The first phase of social entrepreneurship in Germany and Europe was characterized by many individual efforts, fairly isolated initiatives and lone wolf entrepreneurs spread across the continent. Many of them didn’t even self-identify as social entrepreneurs and there was little to no support available. What followed was a continuing period of eco-system building. The first Ashoka office in Europe was launched in 1995 in Poland, followed by Germany, Spain and France in 2005 (the first Ashoka Fellow in Western Europe was Andreas Heinecke, founder of Dialogue in the Dark). Alongside that came the first grant programs for social innovation, social investment funds, co-working spaces, accelerator programs, university degree programs, publications, awards and competitions and networks to connect the scattered sector and scene.

I believe what’s next is intensified strategic collaborations – we often refer to it as “collaborative entrepreneurship". Social entrepreneurs from the same field will join forces (as they did for example via the “Hello Festival” in Berlin around migration in March ‘16). Foundations, stakeholders from civil society, welfare organizations, policy makers and entrepreneurs will gather, form alliances, create synergies and empower one another. I believe Ashoka, with its ability to tap into countless proven solutions from its network of 3,200 social entrepreneurs worldwide in basically any field, has a lot to contribute here.

You once said that Berlin is the new “impact valley” - what do you think needs to happen for social business in Germany to really scale up and take hold.

I think we’re at a point in Germany where we just need to ‘make it happen’ to make it happen. It’s pretty much all there:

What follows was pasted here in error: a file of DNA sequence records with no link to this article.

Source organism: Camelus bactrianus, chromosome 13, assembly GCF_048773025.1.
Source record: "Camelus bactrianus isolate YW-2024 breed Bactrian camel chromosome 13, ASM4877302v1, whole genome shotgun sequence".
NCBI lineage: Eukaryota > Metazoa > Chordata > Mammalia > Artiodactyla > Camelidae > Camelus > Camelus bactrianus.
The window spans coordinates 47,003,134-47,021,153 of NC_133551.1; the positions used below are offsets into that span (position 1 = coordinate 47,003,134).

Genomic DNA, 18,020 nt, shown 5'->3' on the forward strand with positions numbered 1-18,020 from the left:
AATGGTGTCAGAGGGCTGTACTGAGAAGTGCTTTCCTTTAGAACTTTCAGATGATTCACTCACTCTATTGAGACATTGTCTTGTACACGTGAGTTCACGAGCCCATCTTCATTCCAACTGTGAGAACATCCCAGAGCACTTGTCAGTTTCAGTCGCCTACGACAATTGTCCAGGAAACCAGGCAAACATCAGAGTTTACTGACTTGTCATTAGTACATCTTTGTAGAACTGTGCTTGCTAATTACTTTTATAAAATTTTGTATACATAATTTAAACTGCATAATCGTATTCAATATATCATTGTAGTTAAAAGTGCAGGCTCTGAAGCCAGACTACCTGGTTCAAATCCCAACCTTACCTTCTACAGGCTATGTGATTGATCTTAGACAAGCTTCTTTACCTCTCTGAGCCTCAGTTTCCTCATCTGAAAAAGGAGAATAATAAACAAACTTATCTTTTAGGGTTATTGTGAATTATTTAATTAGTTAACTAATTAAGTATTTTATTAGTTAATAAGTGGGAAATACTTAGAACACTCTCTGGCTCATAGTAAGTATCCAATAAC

• the ideas
  • the social ventures
  • the people
  • the networks
  • global connections
  • the spaces
  • the money (sure, it could always be more, but we honestly can’t really complain about a lack of funding in Germany),
  • the interest from policy makers
  • and a good deal of public awareness.

Let us all work together as collaborators, the rest will follow!

"We’re at a point where we just need to ‘make it happen’ to make it happen."

And in regard to Berlin: How about we make this city – where all of the above come together like nowhere else – the Silicon Valley of social impact! Seriously, who really needs the next one-billion-dollar unicorn - how about we build startups in Berlin that improve the lives of a billion people!

What do you see as your biggest upcoming challenge?

We became parents recently and I want to be the best father I can possibly be – nothing related to work has ever been close as challenging as wanting to do a good job raising our child and trying to balance family and work.

But, as I said above, I want to work with you all to turn Berlin into the world capital of social innovation. That’s probably not going to be easy either. :-)

What are you most looking forward about your new position? 

Easy! Working with yet another rockstar team – the people at Ashoka Germany and all over Europe are scarily good at what they do and I can’t wait to tap into the incredible network of colleagues, partners and, above all, the entrepreneurs we support.

A pretty close second is seeing the ChangemakerXchange community we kicked off in 2012 grow so quickly – it now connects over 200 young startup social entrepreneurs across 50 countries in Europe, the Middle East, Africa and Asia. In 2016 alone, we’ll host summits in Marrakech, Hiroshima, Berlin, Istanbul and more. We honestly didn’t expect it to be that successful - it sometimes feels a bit like we created a global network by accident.

What advice would you give all the active social entrepreneurs out there? 

It’s key to be very clear about the value you create for your respective stakeholders – what exactly is it that you improve in people’s lives, what is the impact you create, why should someone give you money or support, why should people engage, volunteer or work with you? 

Everyone has different reasons for being involved in your cause – the better you know what your value is, the further you’ll get.

Thank you for the interview, Matthias and welcome to the Impact Valley!